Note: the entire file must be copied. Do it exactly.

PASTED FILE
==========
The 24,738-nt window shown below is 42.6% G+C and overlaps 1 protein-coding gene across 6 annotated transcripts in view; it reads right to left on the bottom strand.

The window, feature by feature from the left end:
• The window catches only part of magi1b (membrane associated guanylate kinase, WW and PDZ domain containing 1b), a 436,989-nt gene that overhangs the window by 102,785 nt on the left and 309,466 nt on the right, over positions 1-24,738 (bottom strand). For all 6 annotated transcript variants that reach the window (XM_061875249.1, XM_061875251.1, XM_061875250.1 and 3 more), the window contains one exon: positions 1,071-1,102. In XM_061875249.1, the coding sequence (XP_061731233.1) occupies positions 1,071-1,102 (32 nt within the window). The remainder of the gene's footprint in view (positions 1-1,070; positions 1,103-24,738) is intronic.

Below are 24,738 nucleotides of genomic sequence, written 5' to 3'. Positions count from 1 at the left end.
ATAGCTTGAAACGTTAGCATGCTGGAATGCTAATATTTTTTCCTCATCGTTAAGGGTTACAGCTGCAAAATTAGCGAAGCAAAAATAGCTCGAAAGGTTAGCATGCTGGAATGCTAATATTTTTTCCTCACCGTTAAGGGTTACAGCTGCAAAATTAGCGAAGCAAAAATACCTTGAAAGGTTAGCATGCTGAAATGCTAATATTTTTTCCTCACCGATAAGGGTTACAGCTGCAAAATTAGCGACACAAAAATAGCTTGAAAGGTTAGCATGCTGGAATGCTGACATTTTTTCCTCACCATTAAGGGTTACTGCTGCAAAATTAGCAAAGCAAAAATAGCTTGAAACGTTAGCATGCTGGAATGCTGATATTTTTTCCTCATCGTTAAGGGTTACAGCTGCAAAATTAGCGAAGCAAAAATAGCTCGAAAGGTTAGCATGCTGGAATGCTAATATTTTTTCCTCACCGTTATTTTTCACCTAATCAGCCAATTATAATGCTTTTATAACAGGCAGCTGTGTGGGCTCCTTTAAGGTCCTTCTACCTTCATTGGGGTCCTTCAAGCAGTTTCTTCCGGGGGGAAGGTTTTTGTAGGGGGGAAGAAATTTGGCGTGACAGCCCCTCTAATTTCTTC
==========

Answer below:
The 24,738-nt window shown below is 42.6% G+C and overlaps 1 protein-coding gene across 6 annotated transcripts in view; it reads right to left on the bottom strand.

The window, feature by feature from the left end:
• The window catches only part of magi1b (membrane associated guanylate kinase, WW and PDZ domain containing 1b), a 436,989-nt gene that overhangs the window by 102,785 nt on the left and 309,466 nt on the right, over positions 1-24,738 (bottom strand). For all 6 annotated transcript variants that reach the window (XM_061875249.1, XM_061875251.1, XM_061875250.1 and 3 more), the window contains one exon: positions 1,071-1,102. In XM_061875249.1, the coding sequence (XP_061731233.1) occupies positions 1,071-1,102 (32 nt within the window). The remainder of the gene's footprint in view (positions 1-1,070; positions 1,103-24,738) is intronic.

Below are 24,738 nucleotides of genomic sequence, written 5' to 3'. Positions count from 1 at the left end.
ATAGCTTGAAACGTTAGCATGCTGGAATGCTAATATTTTTTCCTCATCGTTAAGGGTTACAGCTGCAAAATTAGCGAAGCAAAAATAGCTCGAAAGGTTAGCATGCTGGAATGCTAATATTTTTTCCTCACCGTTAAGGGTTACAGCTGCAAAATTAGCGAAGCAAAAATACCTTGAAAGGTTAGCATGCTGAAATGCTAATATTTTTTCCTCACCGATAAGGGTTACAGCTGCAAAATTAGCGACACAAAAATAGCTTGAAAGGTTAGCATGCTGGAATGCTGACATTTTTTCCTCACCATTAAGGGTTACTGCTGCAAAATTAGCAAAGCAAAAATAGCTTGAAACGTTAGCATGCTGGAATGCTGATATTTTTTCCTCATCGTTAAGGGTTACAGCTGCAAAATTAGCGAAGCAAAAATAGCTCGAAAGGTTAGCATGCTGGAATGCTAATATTTTTTCCTCACCGTTATTTTTCACCTAATCAGCCAATTATAATGCTTTTATAACAGGCAGCTGTGTGGGCTCCTTTAAGGTCCTTCTACCTTCATTGGGGTCCTTCAAGCAGTTTCTTCCGGGGGGAAGGTTTTTGTAGGGGGGAAGAAATTTGGCGTGACAGCCCCTCTAATTTCTTC